mlpack.kmeans

kmeans(...)
K-Means Clustering

>>> from mlpack import kmeans

This program performs K-Means clustering on the given dataset. It can return the learned cluster assignments, and the centroids of the clusters. Empty clusters are not allowed by default; when a cluster becomes empty, the point furthest from the centroid of the cluster with maximum variance is taken to fill that cluster.

Optionally, the Bradley and Fayyad approach ("Refining initial points for k-means clustering", 1998) can be used to select initial points by specifying the 'refined_start' parameter. This approach works by taking random samplings of the dataset; to specify the number of samplings, the 'samplings' parameter is used, and to specify the percentage of the dataset to be used in each sample, the 'percentage' parameter is used (it should be a value between 0.0 and 1.0).

There are several options available for the algorithm used for each Lloyd iteration, specified with the 'algorithm' option. The standard O(kN) approach can be used ('naive'). Other options include the Pelleg-Moore tree-based algorithm ('pelleg-moore'), Elkan's triangle-inequality based algorithm ('elkan'), Hamerly's modification to Elkan's algorithm ('hamerly'), the dual-tree k-means algorithm ('dualtree'), and the dual-tree k-means algorithm using the cover tree ('dualtree-covertree').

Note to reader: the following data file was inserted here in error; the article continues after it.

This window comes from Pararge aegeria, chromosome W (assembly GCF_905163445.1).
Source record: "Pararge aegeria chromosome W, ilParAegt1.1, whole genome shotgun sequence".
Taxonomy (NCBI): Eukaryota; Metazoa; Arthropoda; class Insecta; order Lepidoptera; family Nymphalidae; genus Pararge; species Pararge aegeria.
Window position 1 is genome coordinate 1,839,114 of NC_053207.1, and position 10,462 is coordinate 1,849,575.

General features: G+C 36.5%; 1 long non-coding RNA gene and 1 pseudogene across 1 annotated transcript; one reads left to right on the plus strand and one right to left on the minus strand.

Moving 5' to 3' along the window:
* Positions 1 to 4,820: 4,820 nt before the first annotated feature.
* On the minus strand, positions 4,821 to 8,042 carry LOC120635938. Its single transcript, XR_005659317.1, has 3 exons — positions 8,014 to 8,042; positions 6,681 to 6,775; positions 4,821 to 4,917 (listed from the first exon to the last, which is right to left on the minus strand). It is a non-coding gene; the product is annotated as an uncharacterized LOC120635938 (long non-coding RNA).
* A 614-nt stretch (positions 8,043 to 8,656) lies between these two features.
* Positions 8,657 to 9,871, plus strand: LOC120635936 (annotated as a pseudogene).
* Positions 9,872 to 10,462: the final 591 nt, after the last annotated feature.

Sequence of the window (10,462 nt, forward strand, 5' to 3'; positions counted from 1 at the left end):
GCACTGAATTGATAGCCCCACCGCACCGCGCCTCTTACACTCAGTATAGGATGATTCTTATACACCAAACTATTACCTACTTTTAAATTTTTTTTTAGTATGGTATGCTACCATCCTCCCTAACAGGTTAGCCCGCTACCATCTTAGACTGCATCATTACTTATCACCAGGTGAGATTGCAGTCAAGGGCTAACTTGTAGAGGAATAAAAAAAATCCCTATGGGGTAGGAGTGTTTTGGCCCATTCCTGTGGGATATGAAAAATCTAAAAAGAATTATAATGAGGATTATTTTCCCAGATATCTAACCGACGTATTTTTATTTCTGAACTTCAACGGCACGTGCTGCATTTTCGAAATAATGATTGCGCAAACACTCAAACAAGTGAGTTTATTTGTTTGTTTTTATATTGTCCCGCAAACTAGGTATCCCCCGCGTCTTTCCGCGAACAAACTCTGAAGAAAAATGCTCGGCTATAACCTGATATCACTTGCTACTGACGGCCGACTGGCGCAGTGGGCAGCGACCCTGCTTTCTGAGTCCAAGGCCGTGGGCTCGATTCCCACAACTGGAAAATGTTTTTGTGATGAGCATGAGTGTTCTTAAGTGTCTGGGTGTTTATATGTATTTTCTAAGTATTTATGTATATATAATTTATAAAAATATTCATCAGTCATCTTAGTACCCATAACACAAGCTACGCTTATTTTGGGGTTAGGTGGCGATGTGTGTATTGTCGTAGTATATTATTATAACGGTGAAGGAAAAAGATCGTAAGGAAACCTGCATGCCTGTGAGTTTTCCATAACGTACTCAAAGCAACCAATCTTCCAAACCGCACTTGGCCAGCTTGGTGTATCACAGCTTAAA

The behavior for when an empty cluster is encountered can be modified with the 'allow_empty_clusters' option. When this option is specified and there is a cluster owning no points at the end of an iteration, that cluster's centroid will simply remain in its position from the previous iteration. If the 'kill_empty_clusters' option is specified, then when a cluster owns no points at the end of an iteration, the cluster centroid is simply filled with DBL_MAX, killing it and effectively reducing k for the rest of the computation. Note that the default option when neither empty cluster option is specified can be time-consuming to calculate; therefore, specifying either of these parameters will often accelerate runtime.

Initial clustering assignments may be specified using the 'initial_centroids' parameter, and the maximum number of iterations may be specified with the 'max_iterations' parameter.

As an example, to use Hamerly's algorithm to perform k-means clustering with k=10 on the dataset 'data', saving the centroids to 'centroids' and the assignments for each point to 'assignments', the following command could be used:

>>> output = kmeans(input=data, clusters=10)
>>> assignments = output['output']
>>> centroids = output['centroid']

To run k-means on that same dataset with initial centroids specified in 'initial' with a maximum of 500 iterations, storing the output centroids in 'final' the following command may be used:

>>> output = kmeans(input=data, initial_centroids=initial, clusters=10,
       max_iterations=500)
>>> final = output['centroid']

input options

output options

The return value from the binding is a dict containing the following elements: